Reading to Lansing on proposed Bolshevik involvement in the war and moving allied military into Russia
File No. 861.00/1629
WASHINGTON, April 16, 1918
[Received April 19]
The British representative at Moscow recently telegraphed to the British Government that while the tension of the situation increased with every day's delay the position was not yet hopeless, and that if a detailed scheme for military assistance to Russia could be put forward at once, an agreement might still be reached.
In reply to this telegram Mr. Balfour has informed Mr. Lockhart that there must be an agreement on general principles before a detailed scheme can be put forth. The sort of arrangement which His Majesty's Government would like to see adopted was stated in outline as follows:
Every effort should be made by the Bolshevist authorities to raise a genuine army, and in the meantime they should take steps to organize guerilla warfare in those districts of Russia occupied by German forces; they should also make every effort to get rid of German influence in the districts which are out of the reach of the German Army.
Strong measures should be taken to prevent supplies reaching Germany and Austria. This applies equally to foodstuffs from the south of Russia, vessels from the Baltic Fleet, or war material form Vladivostok, Petrograd or Archangel.
Everything should be done to stiffen resistance to German and Turkish invasion in Transcaucasia, and to keep the control of the Black Sea in Russian hands.
The Bolshevik authorities should ask for naval and military assistance from the Allies at Murmansk if the railroad is threatened from Finland, and in any event such assistance should be asked for through Vladivostok, where it is possible to give it in the greatest strength and with the most effect.
From the political point of view, the main conditions which occur to His Majesty's Government in connection with Allied assistance to Russia are that the Allies should undertake to evacuate at the end of the war all Russian territory occupied by them, and also that they should undertake, while in Russia, to take no part whatever in any of the economic or political disputes now existing in Russia. The liberation of the country from the enemy and the restoration of Russian independence would be the only object of intervention.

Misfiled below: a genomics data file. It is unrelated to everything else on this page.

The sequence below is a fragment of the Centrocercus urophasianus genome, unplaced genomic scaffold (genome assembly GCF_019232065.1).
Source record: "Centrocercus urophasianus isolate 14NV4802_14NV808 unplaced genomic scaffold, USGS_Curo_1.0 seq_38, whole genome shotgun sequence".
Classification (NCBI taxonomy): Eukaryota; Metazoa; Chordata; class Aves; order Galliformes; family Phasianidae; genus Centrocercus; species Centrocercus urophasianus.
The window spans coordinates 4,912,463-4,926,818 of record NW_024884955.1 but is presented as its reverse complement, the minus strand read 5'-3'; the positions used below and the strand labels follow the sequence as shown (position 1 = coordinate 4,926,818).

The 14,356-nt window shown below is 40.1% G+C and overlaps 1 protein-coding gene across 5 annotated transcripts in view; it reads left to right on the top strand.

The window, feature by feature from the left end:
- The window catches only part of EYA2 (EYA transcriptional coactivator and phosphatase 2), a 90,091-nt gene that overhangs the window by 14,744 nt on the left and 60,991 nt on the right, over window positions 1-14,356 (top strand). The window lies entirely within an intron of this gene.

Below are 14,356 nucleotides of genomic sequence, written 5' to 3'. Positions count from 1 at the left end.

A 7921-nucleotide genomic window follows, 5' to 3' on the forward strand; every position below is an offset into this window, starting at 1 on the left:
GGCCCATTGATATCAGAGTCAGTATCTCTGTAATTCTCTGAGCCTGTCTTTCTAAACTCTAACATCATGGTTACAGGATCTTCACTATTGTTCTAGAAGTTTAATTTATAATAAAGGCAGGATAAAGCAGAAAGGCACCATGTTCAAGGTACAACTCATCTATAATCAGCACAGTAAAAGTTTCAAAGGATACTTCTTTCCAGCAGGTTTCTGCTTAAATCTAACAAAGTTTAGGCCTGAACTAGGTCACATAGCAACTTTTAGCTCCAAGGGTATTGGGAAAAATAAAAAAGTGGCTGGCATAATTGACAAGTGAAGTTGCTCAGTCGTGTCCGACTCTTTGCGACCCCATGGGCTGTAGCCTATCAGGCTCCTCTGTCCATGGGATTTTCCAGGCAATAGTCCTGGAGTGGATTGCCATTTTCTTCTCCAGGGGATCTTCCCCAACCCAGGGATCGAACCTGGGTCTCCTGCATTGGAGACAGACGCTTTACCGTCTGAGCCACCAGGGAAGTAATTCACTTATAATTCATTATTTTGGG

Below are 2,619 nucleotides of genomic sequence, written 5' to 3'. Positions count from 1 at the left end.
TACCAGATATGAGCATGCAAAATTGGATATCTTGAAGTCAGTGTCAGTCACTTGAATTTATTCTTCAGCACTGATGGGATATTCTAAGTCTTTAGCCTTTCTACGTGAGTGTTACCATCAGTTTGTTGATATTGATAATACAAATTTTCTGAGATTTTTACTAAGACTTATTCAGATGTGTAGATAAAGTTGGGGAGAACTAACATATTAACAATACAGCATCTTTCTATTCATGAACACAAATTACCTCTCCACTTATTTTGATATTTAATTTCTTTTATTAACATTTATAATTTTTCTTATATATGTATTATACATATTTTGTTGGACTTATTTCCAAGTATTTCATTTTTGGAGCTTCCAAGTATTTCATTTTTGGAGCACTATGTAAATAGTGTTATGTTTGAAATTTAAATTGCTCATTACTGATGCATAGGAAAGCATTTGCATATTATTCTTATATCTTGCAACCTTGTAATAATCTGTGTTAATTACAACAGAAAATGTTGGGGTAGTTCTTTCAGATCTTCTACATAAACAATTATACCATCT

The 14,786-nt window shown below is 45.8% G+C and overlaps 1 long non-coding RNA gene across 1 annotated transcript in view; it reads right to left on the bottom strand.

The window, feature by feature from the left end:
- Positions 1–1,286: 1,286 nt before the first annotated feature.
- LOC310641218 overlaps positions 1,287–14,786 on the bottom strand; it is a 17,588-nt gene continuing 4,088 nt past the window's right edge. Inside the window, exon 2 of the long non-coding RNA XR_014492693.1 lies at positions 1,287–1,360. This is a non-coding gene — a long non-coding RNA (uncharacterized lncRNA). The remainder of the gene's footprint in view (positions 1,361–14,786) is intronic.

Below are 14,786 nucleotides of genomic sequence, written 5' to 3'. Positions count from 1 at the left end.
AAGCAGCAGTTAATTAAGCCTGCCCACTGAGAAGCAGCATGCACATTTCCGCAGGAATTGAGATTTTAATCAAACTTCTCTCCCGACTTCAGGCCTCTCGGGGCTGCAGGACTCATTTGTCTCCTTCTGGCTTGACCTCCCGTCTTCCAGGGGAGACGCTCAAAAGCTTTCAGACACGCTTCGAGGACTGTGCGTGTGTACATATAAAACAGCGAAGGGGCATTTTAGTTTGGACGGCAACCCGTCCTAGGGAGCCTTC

It would no doubt be necessary to make minor arrangements in detail for the help to be given to the Bolshevist armed forces, but this aspect of the question can hardly be discussed until the main lines of the scheme have been agreed upon.
The question of sending Allied forces through Vladivostok is now the chief point of difficulty, but the objections to this are rather sentimental than real. Russia needs military assistance and she can not herself provide the necessary military force. She is afraid that the force used would eventually be employed in such a manner as to endanger her independence and integrity. A guarantee by the Allied powers would secure her against this risk, and the security of the guarantee would not be diminished by the fact that Japan must, for the nature of the case, supply the main part of the Allied force to be employed.
While it is possible that Japan may be reluctant to accept the scheme suggested, there is little use in endeavouring to bring it into force unless Trotsky agrees to do his share towards its adoption. Should he refuse to take action, it is possible that Japan may find herself obliged in self-defence to intervene in Siberia, and such intervention would have few of the advantages and all of the drawbacks of the scheme suggested by the British Government.
Instructions in the sense of the preceding paragraphs are now in the hands of the British representative at Moscow, and the British Ambassador is instructed to express the earnest hope of the British Government that similar instructions may be sent by the United States authorities to Colonel Robins.
Documents on US Foreign Policy in Russia
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